What can we do and what can’t we do to help keep the bus moving and get this offer to closing? We can’t use the argument that they have already received more than the total loss in interest payments over the last 5 years, because it falls on deaf ears. The fact that the bank will receive far less in a foreclosure is one of the main reasons that a short sale is even considered, but we still can’t use it to get anywhere in the negotiations.

What we can do is consistently follow the same important steps with every short sale. This will minimizes the less-than-perfect experiences but it does not eliminate them. If we put a perfect package together, call the negotiator/bank weekly, anticipate the hurdles ahead, respond to document requests quickly and with a good attitude, update the parties, act with respect and patience, escalate the file when necessary, push when required…we will substantially increase our odds of success. We won’t get them all but we will get most of them.

So pack your patience and perseverance in your backpack and pretend you prefer public transportation to the pedestrian way….or just jump on the bus and try to enjoy the ride.

I have already written about the buyer getting the home inspection done earlier instead of later.
The absolute best way to handle the home inspection for a short sale, however, is for the Seller
to get a pre-inspection before putting it on the market…or at least before there is an offer. If the
Seller does not get a pre-inspection then that task is left to the Buyer.

The problem is that even though it makes sense on so many different levels for the buyer to get
the home inspection early (see Blog #4), they still want to wait until the short sale is approved
before paying for an inspection. It is more than annoying to work for several months to get a short
sale approved only to see the buyer walk after they find something in the home inspection that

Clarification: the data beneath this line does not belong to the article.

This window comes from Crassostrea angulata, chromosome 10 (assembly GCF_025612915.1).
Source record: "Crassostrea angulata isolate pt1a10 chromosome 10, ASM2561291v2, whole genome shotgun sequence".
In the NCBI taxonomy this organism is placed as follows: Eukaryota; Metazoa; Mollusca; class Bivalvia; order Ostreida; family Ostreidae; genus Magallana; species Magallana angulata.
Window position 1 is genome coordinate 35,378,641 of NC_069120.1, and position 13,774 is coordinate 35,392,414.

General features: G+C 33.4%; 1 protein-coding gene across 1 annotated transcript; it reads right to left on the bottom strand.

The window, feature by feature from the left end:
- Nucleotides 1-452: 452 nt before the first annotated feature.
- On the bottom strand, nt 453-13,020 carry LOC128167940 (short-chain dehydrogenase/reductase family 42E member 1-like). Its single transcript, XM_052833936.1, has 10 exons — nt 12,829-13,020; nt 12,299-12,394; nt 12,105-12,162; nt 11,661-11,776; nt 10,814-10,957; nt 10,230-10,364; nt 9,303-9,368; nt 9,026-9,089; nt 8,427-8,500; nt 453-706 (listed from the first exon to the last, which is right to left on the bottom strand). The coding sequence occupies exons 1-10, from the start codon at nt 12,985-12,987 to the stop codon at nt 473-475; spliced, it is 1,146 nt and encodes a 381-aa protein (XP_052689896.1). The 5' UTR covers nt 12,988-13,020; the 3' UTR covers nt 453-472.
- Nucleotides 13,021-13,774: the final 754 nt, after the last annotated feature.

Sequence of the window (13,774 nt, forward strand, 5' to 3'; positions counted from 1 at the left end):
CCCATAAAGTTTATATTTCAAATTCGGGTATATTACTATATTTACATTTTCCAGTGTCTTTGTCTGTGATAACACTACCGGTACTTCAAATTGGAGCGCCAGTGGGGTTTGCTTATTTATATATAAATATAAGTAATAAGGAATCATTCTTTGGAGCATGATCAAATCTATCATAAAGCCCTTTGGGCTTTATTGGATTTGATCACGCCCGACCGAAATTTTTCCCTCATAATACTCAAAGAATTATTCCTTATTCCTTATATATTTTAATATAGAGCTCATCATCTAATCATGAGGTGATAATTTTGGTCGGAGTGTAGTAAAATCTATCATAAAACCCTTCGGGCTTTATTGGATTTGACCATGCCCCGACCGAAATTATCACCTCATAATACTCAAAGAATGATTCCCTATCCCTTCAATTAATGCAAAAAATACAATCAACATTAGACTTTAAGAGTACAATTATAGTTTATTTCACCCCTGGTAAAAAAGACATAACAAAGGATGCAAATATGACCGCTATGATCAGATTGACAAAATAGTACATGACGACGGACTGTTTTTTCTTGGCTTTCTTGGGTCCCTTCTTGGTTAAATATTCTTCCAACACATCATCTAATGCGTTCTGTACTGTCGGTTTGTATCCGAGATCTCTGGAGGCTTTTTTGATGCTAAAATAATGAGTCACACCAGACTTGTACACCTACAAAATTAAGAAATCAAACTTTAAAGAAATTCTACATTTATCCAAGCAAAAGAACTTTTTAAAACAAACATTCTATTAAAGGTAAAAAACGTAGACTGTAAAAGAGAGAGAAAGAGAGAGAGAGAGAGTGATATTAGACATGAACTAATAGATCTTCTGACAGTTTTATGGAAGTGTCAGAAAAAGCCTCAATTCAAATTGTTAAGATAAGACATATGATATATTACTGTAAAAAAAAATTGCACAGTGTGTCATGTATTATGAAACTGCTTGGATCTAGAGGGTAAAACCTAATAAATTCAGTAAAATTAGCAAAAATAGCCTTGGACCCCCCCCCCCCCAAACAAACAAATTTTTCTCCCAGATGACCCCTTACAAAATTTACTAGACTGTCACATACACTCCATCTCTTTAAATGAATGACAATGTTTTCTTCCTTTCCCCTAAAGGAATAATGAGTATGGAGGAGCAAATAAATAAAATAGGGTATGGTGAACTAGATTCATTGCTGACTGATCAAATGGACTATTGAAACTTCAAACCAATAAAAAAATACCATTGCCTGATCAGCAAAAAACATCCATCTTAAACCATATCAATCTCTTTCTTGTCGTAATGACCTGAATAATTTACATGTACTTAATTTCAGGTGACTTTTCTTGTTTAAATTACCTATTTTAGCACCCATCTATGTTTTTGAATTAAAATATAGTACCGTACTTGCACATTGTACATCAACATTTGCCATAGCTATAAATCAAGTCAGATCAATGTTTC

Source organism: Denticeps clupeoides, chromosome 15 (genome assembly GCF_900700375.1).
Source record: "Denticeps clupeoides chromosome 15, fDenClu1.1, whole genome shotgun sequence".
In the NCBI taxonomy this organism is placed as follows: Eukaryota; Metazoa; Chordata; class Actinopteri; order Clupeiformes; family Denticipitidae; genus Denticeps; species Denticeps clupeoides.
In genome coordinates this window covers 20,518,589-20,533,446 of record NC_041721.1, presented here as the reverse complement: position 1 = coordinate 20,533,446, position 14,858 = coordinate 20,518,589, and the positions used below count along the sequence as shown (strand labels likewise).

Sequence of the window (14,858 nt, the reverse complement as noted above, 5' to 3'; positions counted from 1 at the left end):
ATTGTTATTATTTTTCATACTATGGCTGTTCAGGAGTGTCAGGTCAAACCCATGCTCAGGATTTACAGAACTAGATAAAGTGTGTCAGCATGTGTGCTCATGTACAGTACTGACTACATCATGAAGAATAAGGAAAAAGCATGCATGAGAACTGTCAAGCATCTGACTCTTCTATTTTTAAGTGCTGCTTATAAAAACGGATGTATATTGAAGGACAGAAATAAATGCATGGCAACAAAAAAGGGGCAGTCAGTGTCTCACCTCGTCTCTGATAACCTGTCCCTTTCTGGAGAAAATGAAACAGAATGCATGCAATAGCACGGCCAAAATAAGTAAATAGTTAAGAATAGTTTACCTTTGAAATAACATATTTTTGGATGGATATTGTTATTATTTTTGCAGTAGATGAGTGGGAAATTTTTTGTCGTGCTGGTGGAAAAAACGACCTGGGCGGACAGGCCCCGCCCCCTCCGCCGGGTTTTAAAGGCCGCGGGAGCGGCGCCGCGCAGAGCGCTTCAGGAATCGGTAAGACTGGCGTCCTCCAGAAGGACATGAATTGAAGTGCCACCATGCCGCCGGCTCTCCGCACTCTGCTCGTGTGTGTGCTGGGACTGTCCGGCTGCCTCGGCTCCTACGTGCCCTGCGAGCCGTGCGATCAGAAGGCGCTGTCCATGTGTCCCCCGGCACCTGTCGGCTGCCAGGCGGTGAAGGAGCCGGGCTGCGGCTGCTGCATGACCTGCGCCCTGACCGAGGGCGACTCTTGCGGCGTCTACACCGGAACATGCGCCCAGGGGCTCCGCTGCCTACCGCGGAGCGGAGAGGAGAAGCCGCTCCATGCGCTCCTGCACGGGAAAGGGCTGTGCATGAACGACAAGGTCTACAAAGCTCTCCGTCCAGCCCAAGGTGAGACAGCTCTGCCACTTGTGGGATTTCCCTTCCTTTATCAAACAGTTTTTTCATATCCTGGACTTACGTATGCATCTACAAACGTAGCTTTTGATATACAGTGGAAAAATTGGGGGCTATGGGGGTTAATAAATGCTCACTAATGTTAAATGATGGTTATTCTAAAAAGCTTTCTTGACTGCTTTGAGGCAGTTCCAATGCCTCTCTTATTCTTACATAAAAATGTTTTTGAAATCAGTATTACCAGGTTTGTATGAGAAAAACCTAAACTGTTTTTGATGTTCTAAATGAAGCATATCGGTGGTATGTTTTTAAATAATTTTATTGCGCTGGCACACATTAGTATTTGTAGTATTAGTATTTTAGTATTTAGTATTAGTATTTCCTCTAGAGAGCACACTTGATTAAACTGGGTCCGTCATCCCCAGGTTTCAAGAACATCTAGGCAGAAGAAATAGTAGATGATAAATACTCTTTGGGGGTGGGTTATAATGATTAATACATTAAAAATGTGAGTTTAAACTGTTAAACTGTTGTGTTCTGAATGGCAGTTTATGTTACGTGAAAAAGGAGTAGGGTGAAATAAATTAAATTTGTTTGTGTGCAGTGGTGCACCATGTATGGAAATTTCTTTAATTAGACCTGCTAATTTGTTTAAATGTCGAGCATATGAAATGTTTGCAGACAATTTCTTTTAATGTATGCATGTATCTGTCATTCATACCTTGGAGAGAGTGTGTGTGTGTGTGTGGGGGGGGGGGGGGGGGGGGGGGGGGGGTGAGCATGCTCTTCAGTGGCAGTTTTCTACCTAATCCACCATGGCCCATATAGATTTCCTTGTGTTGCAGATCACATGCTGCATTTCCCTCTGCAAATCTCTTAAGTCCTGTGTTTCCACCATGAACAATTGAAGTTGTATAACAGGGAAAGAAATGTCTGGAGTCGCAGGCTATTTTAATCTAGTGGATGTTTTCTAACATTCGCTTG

they don’t like (usually fairly minor). The buyer, seller, both agents and the attorney(s) are all in
exponentially worse positions time and money-wise than they would be had the inspection been
performed earlier and the defect detected. The Seller may even have lost his/her only opportunity
for a short sale and will now face foreclosure….all for $350. Other benefits of a pre-inspection are:

1) The Seller will probably get an offer sooner.
2) The offer may be higher.
3) The Buyer will probably stick around longer and close.

Why? Less anxiety. A short sale has a certain level of anxiety built it because we don’t know if the
lienholder will approve the offer. If the Buyer waits until after the short sale is approved to get the
home inspection, that adds a completely separate source of anxiety….what is the condition of the
house. Why not eliminate that particular piece of anxiety and unknown with a pre-inspection?

I know… the seller does not have any money. Wrong. After hundreds of short sales I can tell you
that this is not usually true, regardless of the price of the house. With the new guidelines of some
banks requiring the Seller to be at least 1 – 3 months late on their loan payments, this argument
holds even less water. This $350 may be the difference between getting a short sale and watching
the house go to the courthouse steps.

The designation of “Short Sale” in the MLS indicates that if a full price offer is brought to the Seller,
there will not be enough proceed at closing to payoff the Sellers mortgage(s). It will be short of a
full payoff. It is notice to all potential Buyers that this will be a contract contingent on obtaining
the third party bank’s approval. Further, it discloses to the potential Buyers that the parties have
to go through this long and often arduous approval process with the bank with no guarantee of
success.

There is another designation, depending upon your MLS, such as “Possible Short Sale.” This
designation or similar indicates that if the Buyer brings a full price offer they may be able to
proceed to closing without going through a short sale. If circumstances change or the offer price